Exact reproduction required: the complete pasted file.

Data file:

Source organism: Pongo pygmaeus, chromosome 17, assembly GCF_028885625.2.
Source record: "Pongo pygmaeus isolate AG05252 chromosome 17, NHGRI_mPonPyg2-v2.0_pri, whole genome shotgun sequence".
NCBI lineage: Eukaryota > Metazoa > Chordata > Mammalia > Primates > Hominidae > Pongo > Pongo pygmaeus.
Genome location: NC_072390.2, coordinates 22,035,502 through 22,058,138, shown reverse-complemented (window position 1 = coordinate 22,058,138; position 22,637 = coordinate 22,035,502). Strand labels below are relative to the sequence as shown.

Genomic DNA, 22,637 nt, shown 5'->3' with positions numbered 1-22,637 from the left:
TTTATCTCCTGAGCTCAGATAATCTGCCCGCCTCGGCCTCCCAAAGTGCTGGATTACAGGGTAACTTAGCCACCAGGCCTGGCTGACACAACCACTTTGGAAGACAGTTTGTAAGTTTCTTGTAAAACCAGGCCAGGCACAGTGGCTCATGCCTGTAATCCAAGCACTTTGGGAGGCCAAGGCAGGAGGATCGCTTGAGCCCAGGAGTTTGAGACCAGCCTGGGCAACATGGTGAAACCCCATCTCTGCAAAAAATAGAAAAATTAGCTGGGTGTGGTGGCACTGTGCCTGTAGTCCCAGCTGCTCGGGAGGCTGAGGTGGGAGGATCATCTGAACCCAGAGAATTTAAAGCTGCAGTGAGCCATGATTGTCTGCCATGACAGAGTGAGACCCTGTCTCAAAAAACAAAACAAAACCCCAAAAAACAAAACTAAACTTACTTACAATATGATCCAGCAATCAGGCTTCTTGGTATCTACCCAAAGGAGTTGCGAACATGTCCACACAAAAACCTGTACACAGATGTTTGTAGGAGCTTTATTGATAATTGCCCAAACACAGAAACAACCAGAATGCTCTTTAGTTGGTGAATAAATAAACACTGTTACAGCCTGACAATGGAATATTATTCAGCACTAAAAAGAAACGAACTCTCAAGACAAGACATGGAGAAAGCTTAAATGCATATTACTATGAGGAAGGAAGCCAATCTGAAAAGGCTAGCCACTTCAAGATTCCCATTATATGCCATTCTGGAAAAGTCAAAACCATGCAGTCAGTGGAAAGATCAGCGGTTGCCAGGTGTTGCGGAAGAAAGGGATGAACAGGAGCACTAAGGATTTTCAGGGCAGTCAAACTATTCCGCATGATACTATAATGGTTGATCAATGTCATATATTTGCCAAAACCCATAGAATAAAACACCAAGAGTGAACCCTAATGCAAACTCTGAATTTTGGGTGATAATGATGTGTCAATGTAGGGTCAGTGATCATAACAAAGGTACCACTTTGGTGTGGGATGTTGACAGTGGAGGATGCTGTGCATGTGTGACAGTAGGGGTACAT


Source organism: Pongo pygmaeus, chromosome 17, assembly GCF_028885625.2.
Source record: "Pongo pygmaeus isolate AG05252 chromosome 17, NHGRI_mPonPyg2-v2.0_pri, whole genome shotgun sequence".
NCBI lineage: Eukaryota > Metazoa > Chordata > Mammalia > Primates > Hominidae > Pongo > Pongo pygmaeus.
Genome location: NC_072390.2, coordinates 22,035,502 through 22,058,138, shown reverse-complemented (window position 1 = coordinate 22,058,138; position 22,637 = coordinate 22,035,502). Strand labels below are relative to the sequence as shown.

Genomic DNA, 22,637 nt, shown 5'->3' with positions numbered 1-22,637 from the left:
TTTATCTCCTGAGCTCAGATAATCTGCCCGCCTCGGCCTCCCAAAGTGCTGGATTACAGGGTAACTTAGCCACCAGGCCTGGCTGACACAACCACTTTGGAAGACAGTTTGTAAGTTTCTTGTAAAACCAGGCCAGGCACAGTGGCTCATGCCTGTAATCCAAGCACTTTGGGAGGCCAAGGCAGGAGGATCGCTTGAGCCCAGGAGTTTGAGACCAGCCTGGGCAACATGGTGAAACCCCATCTCTGCAAAAAATAGAAAAATTAGCTGGGTGTGGTGGCACTGTGCCTGTAGTCCCAGCTGCTCGGGAGGCTGAGGTGGGAGGATCATCTGAACCCAGAGAATTTAAAGCTGCAGTGAGCCATGATTGTCTGCCATGACAGAGTGAGACCCTGTCTCAAAAAACAAAACAAAACCCCAAAAAACAAAACTAAACTTACTTACAATATGATCCAGCAATCAGGCTTCTTGGTATCTACCCAAAGGAGTTGCGAACATGTCCACACAAAAACCTGTACACAGATGTTTGTAGGAGCTTTATTGATAATTGCCCAAACACAGAAACAACCAGAATGCTCTTTAGTTGGTGAATAAATAAACACTGTTACAGCCTGACAATGGAATATTATTCAGCACTAAAAAGAAACGAACTCTCAAGACAAGACATGGAGAAAGCTTAAATGCATATTACTATGAGGAAGGAAGCCAATCTGAAAAGGCTAGCCACTTCAAGATTCCCATTATATGCCATTCTGGAAAAGTCAAAACCATGCAGTCAGTGGAAAGATCAGCGGTTGCCAGGTGTTGCGGAAGAAAGGGATGAACAGGAGCACTAAGGATTTTCAGGGCAGTCAAACTATTCCGCATGATACTATAATGGTTGATCAATGTCATATATTTGCCAAAACCCATAGAATAAAACACCAAGAGTGAACCCTAATGCAAACTCTGAATTTTGGGTGATAATGATGTGTCAATGTAGGGTCAGTGATCATAACAAAGGTACCACTTTGGTGTGGGATGTTGACAGTGGAGGATGCTGTGCATGTGTGACAGTAGGGGTACAT